I am at another birthday party. It is in a park and it is beautifully sunny. A patchwork of rugs makes up the hub of the party. On it, there is celery, crisps, fruit, squash and adults. The children play around us, on the grass. An old man begins to talk to me. He is the grandfather of the birthday girl. He has a season ticket at Fulham and he enchants me with football tales from the 50’s. I like this old man. Our chats are punctuated by sips of beer and glances at the children, who are playing nicely. One adult is trying to orchestrate a game of Frisbee. I watch as the Frisbee is fumbled by every child. But not my one - she catches it with ease and distributes it with grace. I taught her that.
“Please take off my jumper”, says the old man.
“Could you please take off my jumper. I find it very hard to do on my own”.
“Of course”, I reply, and remove his jumper.
The old man doesn’t ask me what I do, and I do not ask him. He asks me about my interests instead. He knows that one’s job does not define oneself.
When the kids are sweaty and knackered, lunch time is called. They all pile onto the rug and plough into the food. Re-fuelled, the children roam back onto the green and continue to have fun. The old man once lived in New York, but he tells me you cannot see the sky there.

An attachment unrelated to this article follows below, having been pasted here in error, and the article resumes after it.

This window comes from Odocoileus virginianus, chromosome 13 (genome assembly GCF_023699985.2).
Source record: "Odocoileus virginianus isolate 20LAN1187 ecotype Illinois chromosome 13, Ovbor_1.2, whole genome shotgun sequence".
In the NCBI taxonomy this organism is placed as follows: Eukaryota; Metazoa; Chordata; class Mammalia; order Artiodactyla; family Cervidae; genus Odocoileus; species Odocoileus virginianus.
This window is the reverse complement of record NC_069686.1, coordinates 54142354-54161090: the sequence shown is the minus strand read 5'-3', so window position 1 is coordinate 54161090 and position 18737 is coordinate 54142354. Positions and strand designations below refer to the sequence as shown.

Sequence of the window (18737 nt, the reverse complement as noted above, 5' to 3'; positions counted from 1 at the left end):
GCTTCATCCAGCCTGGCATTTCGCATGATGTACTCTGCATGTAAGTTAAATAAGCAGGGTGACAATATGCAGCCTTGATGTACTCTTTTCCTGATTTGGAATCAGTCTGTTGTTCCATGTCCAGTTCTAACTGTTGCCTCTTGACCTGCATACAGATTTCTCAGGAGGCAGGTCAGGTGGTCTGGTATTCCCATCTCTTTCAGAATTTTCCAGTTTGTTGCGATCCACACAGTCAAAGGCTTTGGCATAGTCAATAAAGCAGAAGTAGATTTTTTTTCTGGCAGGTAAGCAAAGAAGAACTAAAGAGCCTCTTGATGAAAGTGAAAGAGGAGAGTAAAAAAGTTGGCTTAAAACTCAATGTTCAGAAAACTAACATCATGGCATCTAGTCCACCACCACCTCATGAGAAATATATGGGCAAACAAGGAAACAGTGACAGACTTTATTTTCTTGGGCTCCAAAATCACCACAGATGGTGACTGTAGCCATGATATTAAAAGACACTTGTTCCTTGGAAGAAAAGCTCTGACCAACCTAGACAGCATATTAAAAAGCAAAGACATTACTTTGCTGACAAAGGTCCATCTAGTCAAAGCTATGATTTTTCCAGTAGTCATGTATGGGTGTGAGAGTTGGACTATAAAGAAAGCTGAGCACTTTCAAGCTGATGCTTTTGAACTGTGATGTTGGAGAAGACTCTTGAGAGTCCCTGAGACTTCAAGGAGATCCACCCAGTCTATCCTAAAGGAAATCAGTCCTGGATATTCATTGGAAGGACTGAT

It is nearing time to return to the house for present opening and cake. The birthday girl’s mum gathers all the children on the rug, in an attempt to calm them before they are let loose in her home. They sit obediently, expectantly, their noses and foreheads moist, their hair matted.
“Right”, says the mum, “who has a song they’d like to sing?”
I panic. The four year old knows Rude Boy by Rihanna. But she is too tired to embarrass me. A child suggests Twinkle Twinkle, and everyone joins in.
“What about nursery rhymes? Does anyone know any of those?”
There is a silence, before one boy belts out Baa Baa Black Sheep. A classic - concluded with a cheer.
“Any other songs or rhymes that anyone knows?” asks the mum.
The old man removes his glasses, and places his head in his hands. He rubs his brow. He tuts and clicks his fingers. He is trying to summon something from his brain. The children look to him, we all do.
“Ohhh what is it?”, he mutters, with a brain mustering slap of his knee.
“I think granddad has got one”, says the mum, “Come on granddad, or someone else will choose”.
Some of the children now have their hands up.
“Granddad? I’m going to have to hurry you…”
He closes his eyes and casts his memory wide…
“Ah”, he says, “I cannot remember it. I know it ends with one little nigger boy left all alone. But I can’t remember the rest. No, nevermind, move on”.
The Male Nanny.